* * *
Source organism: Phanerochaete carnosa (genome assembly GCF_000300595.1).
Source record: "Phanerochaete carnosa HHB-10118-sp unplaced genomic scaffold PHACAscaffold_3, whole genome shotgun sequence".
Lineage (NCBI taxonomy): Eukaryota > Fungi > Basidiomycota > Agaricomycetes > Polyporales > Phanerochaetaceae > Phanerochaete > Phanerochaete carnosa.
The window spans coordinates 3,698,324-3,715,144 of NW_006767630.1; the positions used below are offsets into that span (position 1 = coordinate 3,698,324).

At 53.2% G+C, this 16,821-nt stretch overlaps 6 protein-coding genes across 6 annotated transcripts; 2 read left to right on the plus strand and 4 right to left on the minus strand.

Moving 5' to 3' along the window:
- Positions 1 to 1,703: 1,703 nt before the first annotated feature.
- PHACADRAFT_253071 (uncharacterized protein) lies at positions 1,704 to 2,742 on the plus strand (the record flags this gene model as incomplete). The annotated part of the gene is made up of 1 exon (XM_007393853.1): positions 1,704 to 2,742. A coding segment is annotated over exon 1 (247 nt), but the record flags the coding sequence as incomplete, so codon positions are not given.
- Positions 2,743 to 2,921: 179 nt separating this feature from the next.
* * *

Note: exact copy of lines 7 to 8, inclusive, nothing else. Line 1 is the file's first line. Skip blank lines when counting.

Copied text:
- Positions 1 to 1,703: 1,703 nt before the first annotated feature.
- PHACADRAFT_253071 (uncharacterized protein) lies at positions 1,704 to 2,742 on the plus strand (the record flags this gene model as incomplete). The annotated part of the gene is made up of 1 exon (XM_007393853.1): positions 1,704 to 2,742. A coding segment is annotated over exon 1 (247 nt), but the record flags the coding sequence as incomplete, so codon positions are not given.